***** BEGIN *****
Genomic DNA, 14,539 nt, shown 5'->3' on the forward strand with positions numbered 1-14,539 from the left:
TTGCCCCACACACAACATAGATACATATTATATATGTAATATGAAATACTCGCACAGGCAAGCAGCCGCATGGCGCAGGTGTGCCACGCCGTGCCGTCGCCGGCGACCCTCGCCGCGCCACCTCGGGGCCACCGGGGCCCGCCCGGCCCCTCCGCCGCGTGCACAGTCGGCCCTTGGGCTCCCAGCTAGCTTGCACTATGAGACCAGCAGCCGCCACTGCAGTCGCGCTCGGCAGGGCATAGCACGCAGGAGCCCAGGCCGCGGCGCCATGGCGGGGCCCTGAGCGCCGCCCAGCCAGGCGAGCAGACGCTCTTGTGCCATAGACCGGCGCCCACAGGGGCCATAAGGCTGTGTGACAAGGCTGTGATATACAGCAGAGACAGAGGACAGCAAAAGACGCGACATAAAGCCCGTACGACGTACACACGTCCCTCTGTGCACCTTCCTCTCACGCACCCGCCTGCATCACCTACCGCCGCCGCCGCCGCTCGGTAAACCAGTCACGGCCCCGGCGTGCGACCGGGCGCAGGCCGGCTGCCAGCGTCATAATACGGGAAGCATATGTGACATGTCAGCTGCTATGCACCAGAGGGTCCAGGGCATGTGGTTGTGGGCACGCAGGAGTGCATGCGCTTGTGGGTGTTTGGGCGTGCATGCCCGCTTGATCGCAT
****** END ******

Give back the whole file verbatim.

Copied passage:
Genomic DNA, 14,539 nt, shown 5'->3' on the forward strand with positions numbered 1-14,539 from the left:
TTGCCCCACACACAACATAGATACATATTATATATGTAATATGAAATACTCGCACAGGCAAGCAGCCGCATGGCGCAGGTGTGCCACGCCGTGCCGTCGCCGGCGACCCTCGCCGCGCCACCTCGGGGCCACCGGGGCCCGCCCGGCCCCTCCGCCGCGTGCACAGTCGGCCCTTGGGCTCCCAGCTAGCTTGCACTATGAGACCAGCAGCCGCCACTGCAGTCGCGCTCGGCAGGGCATAGCACGCAGGAGCCCAGGCCGCGGCGCCATGGCGGGGCCCTGAGCGCCGCCCAGCCAGGCGAGCAGACGCTCTTGTGCCATAGACCGGCGCCCACAGGGGCCATAAGGCTGTGTGACAAGGCTGTGATATACAGCAGAGACAGAGGACAGCAAAAGACGCGACATAAAGCCCGTACGACGTACACACGTCCCTCTGTGCACCTTCCTCTCACGCACCCGCCTGCATCACCTACCGCCGCCGCCGCCGCTCGGTAAACCAGTCACGGCCCCGGCGTGCGACCGGGCGCAGGCCGGCTGCCAGCGTCATAATACGGGAAGCATATGTGACATGTCAGCTGCTATGCACCAGAGGGTCCAGGGCATGTGGTTGTGGGCACGCAGGAGTGCATGCGCTTGTGGGTGTTTGGGCGTGCATGCCCGCTTGATCGCAT